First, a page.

Back in June, when Vietnam passed a new cybersecurity law giving its government sweeping powers to monitor online activity, Amnesty International called it a “devastating blow for freedom of expression,” leaving “no safe place for people to speak freely” in Vietnam:
The law would give sweeping new powers to the Vietnamese authorities, allowing them to force technology companies to hand over potentially vast amounts of data, including personal information, and to censor users’ posts.
At the same time, internet giants such as Google, Facebook and Twitter warned that provisions for data localization, controls on content that affect free speech, and local office requirements would harm the country’s economic development.
The draconian law took effect on the first day of the new year, and less than 10 days later, the government began flexing its new legal muscle. On Tuesday, Vietnam threatened Facebook, claiming that it’s violated the new law by not removing what it says is anti-government content.
According to a report published on Wednesday by state-controlled media Vietnam News, the Ministry of Information and Communications (MIC) on Tuesday held a press conference in which it accused Facebook of allowing personal accounts to post “slanderous content, anti-government sentiment and libel and defamation of individuals, organisations and State agencies.”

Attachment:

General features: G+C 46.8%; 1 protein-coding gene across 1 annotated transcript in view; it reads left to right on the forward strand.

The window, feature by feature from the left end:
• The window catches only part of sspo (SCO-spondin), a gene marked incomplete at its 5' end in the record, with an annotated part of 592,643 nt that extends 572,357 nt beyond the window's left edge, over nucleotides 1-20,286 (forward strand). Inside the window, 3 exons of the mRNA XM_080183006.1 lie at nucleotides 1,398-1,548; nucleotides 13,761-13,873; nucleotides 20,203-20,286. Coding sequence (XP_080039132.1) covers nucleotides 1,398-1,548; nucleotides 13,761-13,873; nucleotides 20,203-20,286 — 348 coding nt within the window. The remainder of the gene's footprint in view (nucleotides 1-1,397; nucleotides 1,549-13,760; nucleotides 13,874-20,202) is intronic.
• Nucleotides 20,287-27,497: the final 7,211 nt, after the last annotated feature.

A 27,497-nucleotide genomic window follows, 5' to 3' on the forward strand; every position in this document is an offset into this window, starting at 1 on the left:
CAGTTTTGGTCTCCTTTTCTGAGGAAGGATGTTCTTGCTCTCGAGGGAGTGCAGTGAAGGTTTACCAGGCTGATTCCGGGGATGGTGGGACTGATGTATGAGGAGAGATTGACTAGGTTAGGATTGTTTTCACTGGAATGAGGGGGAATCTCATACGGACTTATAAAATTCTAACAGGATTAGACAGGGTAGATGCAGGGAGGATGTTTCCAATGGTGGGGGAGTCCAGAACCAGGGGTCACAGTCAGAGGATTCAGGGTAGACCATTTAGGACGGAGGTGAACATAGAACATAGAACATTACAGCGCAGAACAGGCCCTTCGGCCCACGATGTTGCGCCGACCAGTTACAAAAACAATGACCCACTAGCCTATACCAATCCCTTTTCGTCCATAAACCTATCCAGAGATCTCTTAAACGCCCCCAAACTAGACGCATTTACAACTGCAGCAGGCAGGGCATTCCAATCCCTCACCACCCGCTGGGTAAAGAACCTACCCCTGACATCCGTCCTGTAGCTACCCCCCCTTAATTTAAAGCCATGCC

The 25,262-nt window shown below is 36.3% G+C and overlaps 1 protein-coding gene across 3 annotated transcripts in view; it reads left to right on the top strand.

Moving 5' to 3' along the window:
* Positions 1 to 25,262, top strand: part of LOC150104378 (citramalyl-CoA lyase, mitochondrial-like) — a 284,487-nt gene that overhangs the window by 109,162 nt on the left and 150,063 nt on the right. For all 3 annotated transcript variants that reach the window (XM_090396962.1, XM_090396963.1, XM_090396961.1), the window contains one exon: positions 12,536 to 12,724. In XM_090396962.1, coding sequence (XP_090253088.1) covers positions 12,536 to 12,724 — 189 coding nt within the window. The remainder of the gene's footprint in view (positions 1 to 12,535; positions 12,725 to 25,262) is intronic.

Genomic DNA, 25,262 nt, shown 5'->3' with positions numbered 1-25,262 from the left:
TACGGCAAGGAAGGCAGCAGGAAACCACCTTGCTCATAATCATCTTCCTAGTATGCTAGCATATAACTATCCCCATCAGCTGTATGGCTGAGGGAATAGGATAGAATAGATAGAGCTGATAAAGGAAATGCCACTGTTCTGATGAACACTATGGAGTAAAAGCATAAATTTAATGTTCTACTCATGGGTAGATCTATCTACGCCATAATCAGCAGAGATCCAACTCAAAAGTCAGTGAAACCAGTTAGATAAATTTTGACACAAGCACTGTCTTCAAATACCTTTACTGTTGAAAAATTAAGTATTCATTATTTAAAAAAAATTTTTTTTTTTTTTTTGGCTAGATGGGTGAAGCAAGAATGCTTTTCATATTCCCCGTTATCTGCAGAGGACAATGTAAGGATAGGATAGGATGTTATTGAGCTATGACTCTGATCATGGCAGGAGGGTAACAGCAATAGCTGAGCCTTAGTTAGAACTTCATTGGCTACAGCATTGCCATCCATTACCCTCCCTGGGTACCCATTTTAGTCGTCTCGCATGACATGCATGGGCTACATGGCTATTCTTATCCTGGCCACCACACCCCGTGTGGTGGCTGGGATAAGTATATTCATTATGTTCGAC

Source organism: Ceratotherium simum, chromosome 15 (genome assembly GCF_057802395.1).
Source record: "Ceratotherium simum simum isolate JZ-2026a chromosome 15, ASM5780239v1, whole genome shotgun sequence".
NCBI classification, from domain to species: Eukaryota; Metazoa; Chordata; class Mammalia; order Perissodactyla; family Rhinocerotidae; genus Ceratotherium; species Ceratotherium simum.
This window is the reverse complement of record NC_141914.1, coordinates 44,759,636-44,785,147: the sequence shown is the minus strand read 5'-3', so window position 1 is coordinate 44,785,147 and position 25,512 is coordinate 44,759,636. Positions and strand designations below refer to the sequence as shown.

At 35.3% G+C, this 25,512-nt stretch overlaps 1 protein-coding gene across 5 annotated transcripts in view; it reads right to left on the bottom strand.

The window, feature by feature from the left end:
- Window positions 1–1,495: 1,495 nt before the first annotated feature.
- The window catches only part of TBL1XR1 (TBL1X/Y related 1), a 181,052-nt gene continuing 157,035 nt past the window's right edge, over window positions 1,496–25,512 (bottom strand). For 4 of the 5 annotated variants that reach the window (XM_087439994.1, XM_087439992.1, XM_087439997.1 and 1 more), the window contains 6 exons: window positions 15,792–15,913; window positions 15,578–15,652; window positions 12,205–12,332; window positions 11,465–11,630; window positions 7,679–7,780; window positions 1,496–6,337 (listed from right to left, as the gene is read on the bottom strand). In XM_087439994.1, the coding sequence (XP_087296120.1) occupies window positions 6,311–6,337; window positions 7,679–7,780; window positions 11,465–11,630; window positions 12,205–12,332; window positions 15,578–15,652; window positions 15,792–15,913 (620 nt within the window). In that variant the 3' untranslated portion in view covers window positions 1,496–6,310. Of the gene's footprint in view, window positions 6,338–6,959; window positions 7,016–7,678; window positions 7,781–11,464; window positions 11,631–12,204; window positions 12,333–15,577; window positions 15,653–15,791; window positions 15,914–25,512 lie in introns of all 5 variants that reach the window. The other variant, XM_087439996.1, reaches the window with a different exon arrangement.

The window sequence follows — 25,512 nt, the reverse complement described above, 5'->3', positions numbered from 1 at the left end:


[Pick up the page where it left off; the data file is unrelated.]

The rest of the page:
From the report:
Facebook had not reportedly responded to a request to remove fanpages provoking activities against the State at the request of authorities.
Vietnam News quoted the MIC as saying that the content had been found to “seriously violate Vietnam’s Law on cybersecurity and government regulations on the management, provision and use of internet services.”
The MIC reportedly claimed that the government had sent emails repeatedly asking Facebook to remove “distorted and misleading content,” but the platform “delayed” removal of the content, saying it didn’t violate its community standards. The MIC also said that Facebook refused to give the communist country’s security agencies the data it sought for “fraudulent accounts.”
Facebook put out a statement saying that it has a “clear process” for governments to report illegal content and that it reviews all such reports:
We review all these requests against our terms of service and local law. We are transparent about the content restrictions we make in accordance with local law in our Transparency Report.
According to Facebook’s most recent transparency report, which covers the first half of 2018, it received 12 requests for data from Vietnam. It only handed over the data for two of those requests.
The government is also considering taxing Facebook for its advertising revenue, saying that the country’s losing money due to foreign businesses such as Facebook not paying taxes. The report cited a market research company as saying that $235 million was spent on advertising on Facebook in Vietnam last year, but that Facebook was ignoring its tax obligations to the country.
Vietnam News said that authorities are still gathering evidence of Facebook’s “infringements.”